Silk Commission kicks for touch

John Osmond says a reserved powers model for the National Assembly will hasten the creation of a Welsh jurisdiction

Press and media reports on yesterday’s Silk Commission report on extending the powers of the Assembly inevitably honed in on the devolution of police functions and increasing the numbers of AMs – inevitably because these are ideas easy to grasp and communicate.

However, the Commission’s most significant recommendation by far was its closely argued case for the Assembly’s legislative foundations to be rebuilt in favour of a reserved powers model. This would set out the powers which are to be retained at Westminster – such as defence, foreign affairs, macro-economic policy, pensions and social protection – but devolve everything else to Wales. It would replace the present conferred powers model, which sets out on the face of legislation the precise powers the Assembly, has in 20 fields including health, education, agriculture, and economic development.

As the Commission cogently argues, this change would clarify the Assembly’s responsibilities, allow for more effective and democratic governance, and bring Wales into line with devolution arrangements in Scotland and Northern Ireland.

In the few short years that the Commission has been deliberating this proposition has become so much common sense. That its acceptance has happened so swiftly is a testament to the ongoing dynamic built into the devolution process. Indeed, as the Silk Commission makes clear in its report, it received only one submission arguing that the present, conferred powers model should continue. This was from David Jones, the Secretary of State for Wales, who cuts an increasingly lonely figure in our devolution debates. In a speech to the Wales Governance Centre last July he said he supported the present conferred powers approach, but provided no real argument why, except to say,

“I support the current arrangements for devolution in the UK as providing the constitutional flexibility with which the peoples of all the British nations are comfortable, rather than a one size fits all approach which I believe would satisfy few.

This was an assertion, not an argument. Indeed, it is plain that David Jones and the rest of the UK Government – which in its evidence to Silk blandly said, “The Welsh settlement is satisfactory and works well in practice” – have lost the present devolution argument.

But why is the matter so important? Simply because the change will have profound implications for the Welsh judicial system. Reserved powers will make the eventual emergence of a distinctive Welsh legal personal a certainty. It will make inevitable the creation of a distinctive Welsh jurisdiction. It will be the biggest development in the infrastructure surrounding Welsh identity since the creation of the National Assembly itself in 1999.

To test the validity of these statements you only have to look back at the debate over the case for reserved powers that took place in the run-up to the 2006 Wales Act. In a joint memorandum to the Welsh Affairs Select Committee that was deliberating on the Bill that preceded the Act the then First Minister Rhodri Morgan, together with then Secretary of State for Wales Peter Hain, claimed that moving to a reserved powers model could not be contemplated. The reason they gave was because it would inevitably result in the need for a jurisdiction. This is what they said:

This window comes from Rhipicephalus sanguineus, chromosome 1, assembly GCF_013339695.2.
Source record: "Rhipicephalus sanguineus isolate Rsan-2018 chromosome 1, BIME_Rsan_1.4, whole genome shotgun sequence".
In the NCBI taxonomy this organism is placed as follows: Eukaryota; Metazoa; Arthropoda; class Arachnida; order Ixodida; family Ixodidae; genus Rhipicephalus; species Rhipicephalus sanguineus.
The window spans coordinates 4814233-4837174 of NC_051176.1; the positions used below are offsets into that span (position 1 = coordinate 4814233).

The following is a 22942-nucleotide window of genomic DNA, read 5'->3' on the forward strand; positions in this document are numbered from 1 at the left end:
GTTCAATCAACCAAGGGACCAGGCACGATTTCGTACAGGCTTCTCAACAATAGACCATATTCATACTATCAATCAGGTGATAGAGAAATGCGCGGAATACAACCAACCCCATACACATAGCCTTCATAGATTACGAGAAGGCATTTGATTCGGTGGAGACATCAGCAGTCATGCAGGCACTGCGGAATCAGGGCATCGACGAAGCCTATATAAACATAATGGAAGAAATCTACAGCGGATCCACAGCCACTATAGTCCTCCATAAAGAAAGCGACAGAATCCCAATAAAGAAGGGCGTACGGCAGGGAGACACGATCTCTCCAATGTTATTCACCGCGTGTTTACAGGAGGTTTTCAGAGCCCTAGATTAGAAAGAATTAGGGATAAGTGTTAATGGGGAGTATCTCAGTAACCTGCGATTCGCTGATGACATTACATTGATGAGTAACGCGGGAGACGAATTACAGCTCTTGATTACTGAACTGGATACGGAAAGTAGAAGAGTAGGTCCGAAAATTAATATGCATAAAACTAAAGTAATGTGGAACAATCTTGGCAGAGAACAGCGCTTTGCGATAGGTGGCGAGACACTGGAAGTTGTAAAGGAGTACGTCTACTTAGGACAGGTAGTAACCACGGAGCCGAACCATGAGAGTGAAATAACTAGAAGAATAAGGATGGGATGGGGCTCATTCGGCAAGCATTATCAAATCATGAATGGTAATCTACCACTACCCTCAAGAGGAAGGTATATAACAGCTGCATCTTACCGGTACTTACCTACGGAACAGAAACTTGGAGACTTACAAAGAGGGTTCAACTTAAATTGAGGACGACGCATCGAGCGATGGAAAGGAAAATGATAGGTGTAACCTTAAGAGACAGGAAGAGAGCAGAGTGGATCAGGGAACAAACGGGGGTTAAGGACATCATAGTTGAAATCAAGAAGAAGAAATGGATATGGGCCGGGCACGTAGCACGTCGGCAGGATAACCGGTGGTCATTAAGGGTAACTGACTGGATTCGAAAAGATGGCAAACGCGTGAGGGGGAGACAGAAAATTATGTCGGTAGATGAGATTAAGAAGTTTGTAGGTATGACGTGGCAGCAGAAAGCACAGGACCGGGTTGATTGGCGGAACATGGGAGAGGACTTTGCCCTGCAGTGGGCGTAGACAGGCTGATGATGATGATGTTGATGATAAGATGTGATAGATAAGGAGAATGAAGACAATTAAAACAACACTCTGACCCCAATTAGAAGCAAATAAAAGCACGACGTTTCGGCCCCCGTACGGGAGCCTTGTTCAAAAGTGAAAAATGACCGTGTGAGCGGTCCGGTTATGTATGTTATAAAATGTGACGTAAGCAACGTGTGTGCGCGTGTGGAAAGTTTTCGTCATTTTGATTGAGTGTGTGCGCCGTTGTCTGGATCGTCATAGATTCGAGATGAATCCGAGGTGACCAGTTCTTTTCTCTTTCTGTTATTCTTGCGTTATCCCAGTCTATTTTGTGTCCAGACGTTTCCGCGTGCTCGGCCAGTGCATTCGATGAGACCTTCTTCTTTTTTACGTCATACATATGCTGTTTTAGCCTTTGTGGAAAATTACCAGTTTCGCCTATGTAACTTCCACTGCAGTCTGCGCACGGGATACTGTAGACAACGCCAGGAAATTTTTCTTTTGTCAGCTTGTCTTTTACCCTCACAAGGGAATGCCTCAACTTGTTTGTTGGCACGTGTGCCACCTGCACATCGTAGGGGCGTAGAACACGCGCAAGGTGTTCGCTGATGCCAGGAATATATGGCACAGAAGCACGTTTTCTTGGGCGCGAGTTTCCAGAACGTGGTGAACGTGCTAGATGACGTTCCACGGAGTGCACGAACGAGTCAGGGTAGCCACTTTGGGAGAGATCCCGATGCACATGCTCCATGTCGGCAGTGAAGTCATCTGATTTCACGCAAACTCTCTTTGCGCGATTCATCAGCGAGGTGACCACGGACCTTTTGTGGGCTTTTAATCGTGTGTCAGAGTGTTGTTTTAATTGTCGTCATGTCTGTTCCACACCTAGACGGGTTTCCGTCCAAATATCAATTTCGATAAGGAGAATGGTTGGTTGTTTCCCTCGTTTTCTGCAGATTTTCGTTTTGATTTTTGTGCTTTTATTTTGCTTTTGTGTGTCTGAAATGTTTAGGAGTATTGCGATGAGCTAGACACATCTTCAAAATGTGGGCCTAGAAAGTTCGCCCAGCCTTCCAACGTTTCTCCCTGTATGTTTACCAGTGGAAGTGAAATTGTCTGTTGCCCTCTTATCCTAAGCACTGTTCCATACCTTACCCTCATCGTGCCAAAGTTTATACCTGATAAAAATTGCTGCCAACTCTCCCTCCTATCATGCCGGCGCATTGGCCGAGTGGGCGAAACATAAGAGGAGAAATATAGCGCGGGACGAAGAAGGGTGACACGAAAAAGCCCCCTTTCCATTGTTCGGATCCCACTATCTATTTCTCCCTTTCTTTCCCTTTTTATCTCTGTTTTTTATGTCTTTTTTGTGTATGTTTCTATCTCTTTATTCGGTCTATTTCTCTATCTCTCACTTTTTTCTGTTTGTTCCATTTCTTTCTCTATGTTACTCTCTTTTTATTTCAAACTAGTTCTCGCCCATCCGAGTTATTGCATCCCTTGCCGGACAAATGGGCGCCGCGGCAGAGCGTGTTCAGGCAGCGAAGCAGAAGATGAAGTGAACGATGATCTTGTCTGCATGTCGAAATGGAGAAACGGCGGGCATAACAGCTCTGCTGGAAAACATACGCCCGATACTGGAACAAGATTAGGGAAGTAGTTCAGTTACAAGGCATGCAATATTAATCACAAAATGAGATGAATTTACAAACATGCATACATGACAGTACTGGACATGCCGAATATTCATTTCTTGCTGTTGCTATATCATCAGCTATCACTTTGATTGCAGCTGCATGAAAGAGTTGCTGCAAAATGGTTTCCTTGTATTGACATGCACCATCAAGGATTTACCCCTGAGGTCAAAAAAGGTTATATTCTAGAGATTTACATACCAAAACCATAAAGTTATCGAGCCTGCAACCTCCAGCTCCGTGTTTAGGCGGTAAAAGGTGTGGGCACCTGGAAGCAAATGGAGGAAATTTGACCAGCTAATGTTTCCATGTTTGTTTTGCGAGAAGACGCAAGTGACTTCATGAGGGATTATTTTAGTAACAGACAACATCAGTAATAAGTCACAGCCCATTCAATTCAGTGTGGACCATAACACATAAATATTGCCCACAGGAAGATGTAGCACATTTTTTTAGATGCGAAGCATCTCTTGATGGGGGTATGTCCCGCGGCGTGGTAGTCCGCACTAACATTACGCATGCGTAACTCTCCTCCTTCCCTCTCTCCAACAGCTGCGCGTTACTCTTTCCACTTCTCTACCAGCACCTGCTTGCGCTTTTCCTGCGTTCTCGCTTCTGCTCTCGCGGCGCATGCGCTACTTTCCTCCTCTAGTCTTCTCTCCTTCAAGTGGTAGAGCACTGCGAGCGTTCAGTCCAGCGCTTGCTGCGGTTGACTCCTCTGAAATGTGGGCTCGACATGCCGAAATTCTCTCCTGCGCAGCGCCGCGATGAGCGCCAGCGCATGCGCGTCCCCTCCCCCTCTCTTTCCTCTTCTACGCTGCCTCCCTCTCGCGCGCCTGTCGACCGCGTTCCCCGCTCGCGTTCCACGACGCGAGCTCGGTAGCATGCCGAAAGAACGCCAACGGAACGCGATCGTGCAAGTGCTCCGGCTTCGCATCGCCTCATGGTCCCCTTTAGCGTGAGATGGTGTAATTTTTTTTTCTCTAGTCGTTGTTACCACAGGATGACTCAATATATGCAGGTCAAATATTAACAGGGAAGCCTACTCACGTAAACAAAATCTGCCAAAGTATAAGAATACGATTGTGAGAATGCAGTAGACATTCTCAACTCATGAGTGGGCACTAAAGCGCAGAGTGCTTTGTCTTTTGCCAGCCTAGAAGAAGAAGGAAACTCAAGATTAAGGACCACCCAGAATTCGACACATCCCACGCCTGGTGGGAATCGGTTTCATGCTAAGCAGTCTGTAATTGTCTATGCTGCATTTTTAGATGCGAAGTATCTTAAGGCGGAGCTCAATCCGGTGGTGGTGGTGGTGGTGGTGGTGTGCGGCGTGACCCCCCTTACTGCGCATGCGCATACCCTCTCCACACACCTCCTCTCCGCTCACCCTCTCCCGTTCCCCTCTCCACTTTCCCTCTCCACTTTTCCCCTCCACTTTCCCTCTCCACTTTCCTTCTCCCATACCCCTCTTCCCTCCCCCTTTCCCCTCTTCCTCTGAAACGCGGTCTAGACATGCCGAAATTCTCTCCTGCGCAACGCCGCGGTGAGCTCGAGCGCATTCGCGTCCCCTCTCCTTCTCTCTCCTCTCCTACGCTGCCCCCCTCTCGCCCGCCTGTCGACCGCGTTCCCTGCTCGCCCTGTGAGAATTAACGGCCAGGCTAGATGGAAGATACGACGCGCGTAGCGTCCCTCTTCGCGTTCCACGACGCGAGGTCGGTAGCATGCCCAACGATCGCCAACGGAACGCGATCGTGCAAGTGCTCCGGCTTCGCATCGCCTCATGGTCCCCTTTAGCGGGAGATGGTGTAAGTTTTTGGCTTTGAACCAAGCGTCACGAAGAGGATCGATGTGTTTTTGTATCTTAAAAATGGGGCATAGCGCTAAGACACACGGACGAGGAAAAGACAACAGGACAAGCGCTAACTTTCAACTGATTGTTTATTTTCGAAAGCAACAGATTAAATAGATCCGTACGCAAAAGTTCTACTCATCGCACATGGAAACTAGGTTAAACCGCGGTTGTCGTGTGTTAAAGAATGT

“If the Assembly had the same general power to legislate as the Scottish Parliament then the consequences for the unity of the England and Wales legal jurisdiction would be considerable. The courts would, as time went by, be increasingly called upon to apply fundamentally different basic principles of law and rules of law of general application which were different in Wales from those which applied in England. The practical consequence would be the need for different systems of legal education, different sets of judges and lawyers and different courts. England and Wales would become separate legal jurisdictions.”

In practice, their argument didn’t stand up. This is because as a result of the 2006 Act, followed by the 2011 referendum which endorsed legislative powers, the Assembly has begun to create its own body of Welsh law in any event. Moreover, Welsh divergence is also happening through inertia, as Westminster pursues legislation for England that does not apply in Wales.

Nonetheless, the application of the reserved powers model in Wales will hasten and amplify the extent of the divergence. There will be more distinctive Welsh law, on a greater range of topics, and to a greater depth than otherwise would have been the case. This means that over time there will be more and more need for Welsh lawyers and Welsh judges who are knowledgeable about Welsh law in order to try Welsh cases in Wales. This is how a distinctive Welsh jurisdiction will inevitably be created.

The Silk Commission devotes a good deal of attention to arguments around devolving the administrative of justice and the criminal law, which they concede would mean the creation of a distinctive Welsh judiciary operating within its own jurisdiction. Yet it draws back from coming to any firm conclusion or recommendation on this. Instead the Commission adopts a timid wait and see approach and kicks for touch. As it puts it:

“We are not convinced of the case for devolving the court system or creating a Welsh judiciary and legal profession at present. We also recognize that there seems from our opinion poll to be limited public appetite for devolution in this area. However, given the emergence of a distinct body of Welsh law that will need to be adequately administered, a separate Welsh courts system and a separate Welsh judiciary is something that must be contemplated in future. We recommend that the two Governments review the case for this within the next ten years.”

There is much to commend the work of the Silk Commission. It has produced a unanimous report that immediately drew a positive response from First Minister Carwyn Jones. However, implementation of its recommendation will depend on Westminster and the vagaries of political events in the coming few years – not least the outcome of the Scottish referendum in September and the UK general election in May next year.